Prof. Robert Dohrmann received his MFA in Painting and Drawing in 1992 at Central Washington University, Ellensburg, Washington. In 1999 he took a position in our department in the Foundations area. Over the years he has taught a variety of studio courses, but currently the bulk of his teaching duties have been in the Core area and an online comic book theory course.
In 2018, Dohrmann took the pseudonym Leon Richmond. In combination with traditional 2D materials and collage techniques, the objects used to construct his body of work are mostly large romantic cardboard print paintings, shadow box clocks, unlistenable LP records and a variety of found objects. The process of cultural anthropology (picking through thrift stores) is conducted anywhere he happens to find junk and antique stores. He likens these stores to museums where affordable consumer goods go to die and hopefully be reborn. When he finds something that piques his curiosity, he “re-arts” the object and gives it a new life through remix and mash-up strategies. The antiquated appearance in each work is crucial, as each vintage object comes with a ready-made veneer of age. It signifies American consumer history and points directly to our current relationship to many concerning topics of today, such as: 1. Middle/upper class consumerism, 2. Low-cost mass production, 3. Religious intolerance, 4. Unmonitored capitalistic greed, 5. Climate concerns, 6. Patriarchal power systems and 7. White American hierarchies.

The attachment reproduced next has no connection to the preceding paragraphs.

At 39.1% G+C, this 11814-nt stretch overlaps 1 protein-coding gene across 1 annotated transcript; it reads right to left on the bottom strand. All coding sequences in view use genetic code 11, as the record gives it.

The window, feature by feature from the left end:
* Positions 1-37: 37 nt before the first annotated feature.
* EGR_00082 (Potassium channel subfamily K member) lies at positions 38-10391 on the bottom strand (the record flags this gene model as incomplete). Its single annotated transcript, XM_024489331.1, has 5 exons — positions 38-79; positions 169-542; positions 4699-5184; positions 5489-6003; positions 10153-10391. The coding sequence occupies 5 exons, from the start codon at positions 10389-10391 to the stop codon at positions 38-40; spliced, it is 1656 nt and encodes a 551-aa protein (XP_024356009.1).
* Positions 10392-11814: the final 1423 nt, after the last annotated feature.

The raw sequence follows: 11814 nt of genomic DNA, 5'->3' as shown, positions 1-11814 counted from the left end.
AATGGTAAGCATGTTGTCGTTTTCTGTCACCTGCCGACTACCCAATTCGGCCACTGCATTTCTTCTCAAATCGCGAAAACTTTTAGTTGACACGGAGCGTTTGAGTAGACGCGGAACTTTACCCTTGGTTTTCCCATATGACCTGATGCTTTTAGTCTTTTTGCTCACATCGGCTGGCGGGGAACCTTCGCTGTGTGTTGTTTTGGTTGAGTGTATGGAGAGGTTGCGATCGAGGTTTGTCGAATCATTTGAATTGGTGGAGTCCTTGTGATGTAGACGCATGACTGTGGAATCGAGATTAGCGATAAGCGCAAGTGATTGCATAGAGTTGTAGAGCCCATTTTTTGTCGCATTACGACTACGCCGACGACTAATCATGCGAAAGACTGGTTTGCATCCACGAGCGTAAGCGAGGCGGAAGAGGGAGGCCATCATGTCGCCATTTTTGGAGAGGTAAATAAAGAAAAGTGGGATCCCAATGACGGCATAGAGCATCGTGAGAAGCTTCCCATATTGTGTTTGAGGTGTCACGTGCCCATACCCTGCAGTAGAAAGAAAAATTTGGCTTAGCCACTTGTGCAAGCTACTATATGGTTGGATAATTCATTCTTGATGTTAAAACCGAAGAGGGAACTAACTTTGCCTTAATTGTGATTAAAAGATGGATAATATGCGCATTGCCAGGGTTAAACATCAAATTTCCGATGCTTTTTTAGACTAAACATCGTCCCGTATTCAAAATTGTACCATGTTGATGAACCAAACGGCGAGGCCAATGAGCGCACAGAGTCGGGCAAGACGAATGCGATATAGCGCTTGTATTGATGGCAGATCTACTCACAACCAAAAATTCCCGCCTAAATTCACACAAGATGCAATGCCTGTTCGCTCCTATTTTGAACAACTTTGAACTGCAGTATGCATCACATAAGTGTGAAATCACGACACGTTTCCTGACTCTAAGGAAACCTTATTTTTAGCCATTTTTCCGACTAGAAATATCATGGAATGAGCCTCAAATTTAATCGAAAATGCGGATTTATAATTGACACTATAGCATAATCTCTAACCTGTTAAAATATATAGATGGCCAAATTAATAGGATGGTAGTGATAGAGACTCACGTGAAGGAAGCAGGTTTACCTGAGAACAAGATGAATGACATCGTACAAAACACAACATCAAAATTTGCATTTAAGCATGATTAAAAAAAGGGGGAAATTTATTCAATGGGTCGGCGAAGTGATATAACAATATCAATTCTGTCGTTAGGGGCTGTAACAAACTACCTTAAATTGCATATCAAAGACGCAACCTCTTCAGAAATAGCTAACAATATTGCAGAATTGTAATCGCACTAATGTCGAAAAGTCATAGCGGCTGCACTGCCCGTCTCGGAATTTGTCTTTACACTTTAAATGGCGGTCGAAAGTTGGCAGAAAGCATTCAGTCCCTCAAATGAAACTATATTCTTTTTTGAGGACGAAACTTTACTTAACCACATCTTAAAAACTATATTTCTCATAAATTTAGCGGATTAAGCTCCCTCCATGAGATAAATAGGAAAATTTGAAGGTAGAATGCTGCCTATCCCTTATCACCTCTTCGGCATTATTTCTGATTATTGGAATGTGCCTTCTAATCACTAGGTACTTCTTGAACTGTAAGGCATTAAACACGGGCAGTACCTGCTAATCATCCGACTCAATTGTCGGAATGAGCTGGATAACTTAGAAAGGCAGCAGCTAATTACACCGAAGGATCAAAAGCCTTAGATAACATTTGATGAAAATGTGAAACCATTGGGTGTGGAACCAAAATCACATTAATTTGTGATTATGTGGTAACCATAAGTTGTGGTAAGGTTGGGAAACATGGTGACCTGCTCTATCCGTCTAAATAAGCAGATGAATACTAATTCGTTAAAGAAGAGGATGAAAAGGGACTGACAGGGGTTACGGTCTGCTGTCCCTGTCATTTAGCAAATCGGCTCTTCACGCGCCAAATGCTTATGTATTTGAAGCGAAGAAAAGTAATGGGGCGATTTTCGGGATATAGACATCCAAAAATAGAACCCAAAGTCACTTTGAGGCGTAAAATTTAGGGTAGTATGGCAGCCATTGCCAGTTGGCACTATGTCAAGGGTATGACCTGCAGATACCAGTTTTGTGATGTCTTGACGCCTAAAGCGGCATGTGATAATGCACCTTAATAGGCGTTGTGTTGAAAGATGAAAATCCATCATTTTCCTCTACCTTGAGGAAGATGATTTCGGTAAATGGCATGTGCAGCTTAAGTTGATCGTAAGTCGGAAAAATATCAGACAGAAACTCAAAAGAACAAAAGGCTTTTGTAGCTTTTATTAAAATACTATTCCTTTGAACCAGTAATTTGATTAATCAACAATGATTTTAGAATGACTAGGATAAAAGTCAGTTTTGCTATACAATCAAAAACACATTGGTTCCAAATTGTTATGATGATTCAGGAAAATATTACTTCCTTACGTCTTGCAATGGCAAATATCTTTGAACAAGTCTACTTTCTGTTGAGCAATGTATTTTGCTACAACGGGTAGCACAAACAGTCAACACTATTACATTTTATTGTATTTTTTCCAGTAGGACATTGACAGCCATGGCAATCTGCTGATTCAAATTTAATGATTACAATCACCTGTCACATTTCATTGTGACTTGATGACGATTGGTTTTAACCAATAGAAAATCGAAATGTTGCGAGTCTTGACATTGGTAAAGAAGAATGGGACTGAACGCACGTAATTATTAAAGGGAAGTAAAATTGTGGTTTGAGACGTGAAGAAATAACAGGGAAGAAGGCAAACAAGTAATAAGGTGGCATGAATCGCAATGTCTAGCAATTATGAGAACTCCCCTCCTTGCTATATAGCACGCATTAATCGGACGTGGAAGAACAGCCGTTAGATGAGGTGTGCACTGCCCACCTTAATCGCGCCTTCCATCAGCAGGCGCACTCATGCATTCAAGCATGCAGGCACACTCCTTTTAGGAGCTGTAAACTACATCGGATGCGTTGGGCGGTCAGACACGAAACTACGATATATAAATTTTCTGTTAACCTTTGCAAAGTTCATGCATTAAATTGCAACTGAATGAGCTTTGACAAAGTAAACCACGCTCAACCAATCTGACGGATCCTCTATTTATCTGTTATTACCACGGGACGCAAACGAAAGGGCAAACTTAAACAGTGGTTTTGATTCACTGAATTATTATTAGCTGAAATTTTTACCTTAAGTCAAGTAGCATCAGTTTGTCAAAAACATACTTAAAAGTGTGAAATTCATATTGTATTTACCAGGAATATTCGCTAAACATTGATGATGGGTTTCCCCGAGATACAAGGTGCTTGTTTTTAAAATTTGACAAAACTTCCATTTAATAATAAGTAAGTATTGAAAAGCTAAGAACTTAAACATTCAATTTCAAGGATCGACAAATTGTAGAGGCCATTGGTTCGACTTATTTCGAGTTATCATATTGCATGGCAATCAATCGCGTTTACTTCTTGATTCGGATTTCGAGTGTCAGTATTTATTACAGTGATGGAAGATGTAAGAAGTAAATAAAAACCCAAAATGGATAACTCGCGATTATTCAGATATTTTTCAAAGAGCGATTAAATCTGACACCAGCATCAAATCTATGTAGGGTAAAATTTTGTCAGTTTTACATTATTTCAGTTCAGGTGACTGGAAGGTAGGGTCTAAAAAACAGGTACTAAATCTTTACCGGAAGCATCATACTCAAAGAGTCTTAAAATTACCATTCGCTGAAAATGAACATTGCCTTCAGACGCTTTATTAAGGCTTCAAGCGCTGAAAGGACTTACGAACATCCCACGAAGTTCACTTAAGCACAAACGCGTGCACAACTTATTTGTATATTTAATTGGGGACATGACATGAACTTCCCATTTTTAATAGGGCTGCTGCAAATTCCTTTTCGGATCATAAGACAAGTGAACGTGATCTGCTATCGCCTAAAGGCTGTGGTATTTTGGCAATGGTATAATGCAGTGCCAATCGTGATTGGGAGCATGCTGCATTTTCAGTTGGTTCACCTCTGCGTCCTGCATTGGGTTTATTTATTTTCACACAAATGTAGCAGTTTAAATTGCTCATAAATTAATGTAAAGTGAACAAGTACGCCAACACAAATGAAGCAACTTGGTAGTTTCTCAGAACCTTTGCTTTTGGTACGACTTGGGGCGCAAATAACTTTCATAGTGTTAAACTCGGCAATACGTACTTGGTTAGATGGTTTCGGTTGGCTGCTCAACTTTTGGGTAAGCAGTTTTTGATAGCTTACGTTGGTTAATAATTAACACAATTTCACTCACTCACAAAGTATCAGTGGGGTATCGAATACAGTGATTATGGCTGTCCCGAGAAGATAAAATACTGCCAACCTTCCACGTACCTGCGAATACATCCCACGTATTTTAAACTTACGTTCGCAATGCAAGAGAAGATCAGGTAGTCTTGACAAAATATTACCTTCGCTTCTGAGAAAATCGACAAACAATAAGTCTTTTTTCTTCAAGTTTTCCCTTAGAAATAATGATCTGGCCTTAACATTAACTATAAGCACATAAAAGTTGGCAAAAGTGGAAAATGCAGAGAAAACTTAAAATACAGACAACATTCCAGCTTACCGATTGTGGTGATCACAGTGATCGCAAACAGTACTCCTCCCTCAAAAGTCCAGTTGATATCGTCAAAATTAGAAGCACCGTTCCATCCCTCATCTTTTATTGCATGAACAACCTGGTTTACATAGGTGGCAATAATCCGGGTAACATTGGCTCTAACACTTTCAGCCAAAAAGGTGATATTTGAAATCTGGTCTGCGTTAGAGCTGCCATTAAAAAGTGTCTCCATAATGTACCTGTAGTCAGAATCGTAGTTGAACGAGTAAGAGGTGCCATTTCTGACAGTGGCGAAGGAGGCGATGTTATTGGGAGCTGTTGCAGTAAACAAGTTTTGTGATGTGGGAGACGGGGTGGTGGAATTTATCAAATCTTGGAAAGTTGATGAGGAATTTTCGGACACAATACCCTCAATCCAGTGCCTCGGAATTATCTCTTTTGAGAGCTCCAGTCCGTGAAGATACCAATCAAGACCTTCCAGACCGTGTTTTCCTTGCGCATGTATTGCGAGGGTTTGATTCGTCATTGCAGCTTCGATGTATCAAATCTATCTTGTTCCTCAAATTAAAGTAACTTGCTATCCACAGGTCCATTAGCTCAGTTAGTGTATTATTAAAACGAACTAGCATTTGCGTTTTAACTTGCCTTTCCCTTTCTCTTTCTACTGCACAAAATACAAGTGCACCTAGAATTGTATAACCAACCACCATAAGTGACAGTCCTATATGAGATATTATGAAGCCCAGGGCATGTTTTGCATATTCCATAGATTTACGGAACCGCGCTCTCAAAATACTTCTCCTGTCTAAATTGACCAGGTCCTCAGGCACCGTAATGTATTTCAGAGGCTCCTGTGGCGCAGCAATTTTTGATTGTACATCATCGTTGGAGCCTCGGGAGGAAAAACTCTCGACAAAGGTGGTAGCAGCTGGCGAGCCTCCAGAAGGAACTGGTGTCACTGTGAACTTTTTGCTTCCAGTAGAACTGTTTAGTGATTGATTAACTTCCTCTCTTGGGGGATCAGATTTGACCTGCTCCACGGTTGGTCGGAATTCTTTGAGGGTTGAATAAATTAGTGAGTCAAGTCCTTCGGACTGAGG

If you have any comments or questions regarding the work in his portfolio, feel free to contact me at email@example.com.